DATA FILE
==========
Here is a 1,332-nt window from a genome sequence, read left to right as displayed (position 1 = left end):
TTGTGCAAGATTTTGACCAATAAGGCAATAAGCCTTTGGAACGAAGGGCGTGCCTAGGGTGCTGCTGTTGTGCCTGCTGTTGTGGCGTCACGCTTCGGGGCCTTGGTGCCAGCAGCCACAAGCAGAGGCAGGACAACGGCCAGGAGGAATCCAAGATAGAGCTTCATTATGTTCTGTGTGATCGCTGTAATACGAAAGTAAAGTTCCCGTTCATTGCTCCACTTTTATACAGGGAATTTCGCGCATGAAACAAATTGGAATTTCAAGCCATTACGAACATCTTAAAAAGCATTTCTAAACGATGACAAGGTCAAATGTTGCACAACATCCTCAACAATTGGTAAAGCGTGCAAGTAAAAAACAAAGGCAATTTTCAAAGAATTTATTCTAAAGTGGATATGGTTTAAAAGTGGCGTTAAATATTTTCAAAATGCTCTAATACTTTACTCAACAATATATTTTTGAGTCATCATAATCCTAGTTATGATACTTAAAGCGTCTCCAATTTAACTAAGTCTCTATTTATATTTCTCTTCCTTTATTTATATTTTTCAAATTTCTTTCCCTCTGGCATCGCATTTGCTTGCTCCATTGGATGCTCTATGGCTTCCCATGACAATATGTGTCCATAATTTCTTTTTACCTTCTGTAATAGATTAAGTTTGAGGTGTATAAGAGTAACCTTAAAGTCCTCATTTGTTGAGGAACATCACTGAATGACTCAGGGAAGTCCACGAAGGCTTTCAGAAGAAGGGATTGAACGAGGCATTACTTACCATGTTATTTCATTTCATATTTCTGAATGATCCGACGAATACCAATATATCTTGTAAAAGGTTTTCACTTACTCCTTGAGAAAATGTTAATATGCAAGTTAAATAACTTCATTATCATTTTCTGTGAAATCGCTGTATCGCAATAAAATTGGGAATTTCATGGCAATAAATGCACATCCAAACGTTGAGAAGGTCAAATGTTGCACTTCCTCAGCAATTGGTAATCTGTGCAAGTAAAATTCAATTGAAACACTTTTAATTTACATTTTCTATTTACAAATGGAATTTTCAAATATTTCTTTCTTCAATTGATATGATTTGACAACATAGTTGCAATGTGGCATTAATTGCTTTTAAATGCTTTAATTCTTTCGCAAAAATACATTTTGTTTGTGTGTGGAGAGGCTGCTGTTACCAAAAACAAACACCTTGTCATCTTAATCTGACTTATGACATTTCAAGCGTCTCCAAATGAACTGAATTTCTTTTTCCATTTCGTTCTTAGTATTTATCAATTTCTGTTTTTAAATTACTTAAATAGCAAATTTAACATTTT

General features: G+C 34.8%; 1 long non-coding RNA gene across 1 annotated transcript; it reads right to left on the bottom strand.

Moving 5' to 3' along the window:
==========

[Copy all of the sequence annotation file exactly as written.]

Here is a 1,332-nt window from a genome sequence, read left to right as displayed (position 1 = left end):
TTGTGCAAGATTTTGACCAATAAGGCAATAAGCCTTTGGAACGAAGGGCGTGCCTAGGGTGCTGCTGTTGTGCCTGCTGTTGTGGCGTCACGCTTCGGGGCCTTGGTGCCAGCAGCCACAAGCAGAGGCAGGACAACGGCCAGGAGGAATCCAAGATAGAGCTTCATTATGTTCTGTGTGATCGCTGTAATACGAAAGTAAAGTTCCCGTTCATTGCTCCACTTTTATACAGGGAATTTCGCGCATGAAACAAATTGGAATTTCAAGCCATTACGAACATCTTAAAAAGCATTTCTAAACGATGACAAGGTCAAATGTTGCACAACATCCTCAACAATTGGTAAAGCGTGCAAGTAAAAAACAAAGGCAATTTTCAAAGAATTTATTCTAAAGTGGATATGGTTTAAAAGTGGCGTTAAATATTTTCAAAATGCTCTAATACTTTACTCAACAATATATTTTTGAGTCATCATAATCCTAGTTATGATACTTAAAGCGTCTCCAATTTAACTAAGTCTCTATTTATATTTCTCTTCCTTTATTTATATTTTTCAAATTTCTTTCCCTCTGGCATCGCATTTGCTTGCTCCATTGGATGCTCTATGGCTTCCCATGACAATATGTGTCCATAATTTCTTTTTACCTTCTGTAATAGATTAAGTTTGAGGTGTATAAGAGTAACCTTAAAGTCCTCATTTGTTGAGGAACATCACTGAATGACTCAGGGAAGTCCACGAAGGCTTTCAGAAGAAGGGATTGAACGAGGCATTACTTACCATGTTATTTCATTTCATATTTCTGAATGATCCGACGAATACCAATATATCTTGTAAAAGGTTTTCACTTACTCCTTGAGAAAATGTTAATATGCAAGTTAAATAACTTCATTATCATTTTCTGTGAAATCGCTGTATCGCAATAAAATTGGGAATTTCATGGCAATAAATGCACATCCAAACGTTGAGAAGGTCAAATGTTGCACTTCCTCAGCAATTGGTAATCTGTGCAAGTAAAATTCAATTGAAACACTTTTAATTTACATTTTCTATTTACAAATGGAATTTTCAAATATTTCTTTCTTCAATTGATATGATTTGACAACATAGTTGCAATGTGGCATTAATTGCTTTTAAATGCTTTAATTCTTTCGCAAAAATACATTTTGTTTGTGTGTGGAGAGGCTGCTGTTACCAAAAACAAACACCTTGTCATCTTAATCTGACTTATGACATTTCAAGCGTCTCCAAATGAACTGAATTTCTTTTTCCATTTCGTTCTTAGTATTTATCAATTTCTGTTTTTAAATTACTTAAATAGCAAATTTAACATTTT

General features: G+C 34.8%; 1 long non-coding RNA gene across 1 annotated transcript; it reads right to left on the bottom strand.

Moving 5' to 3' along the window: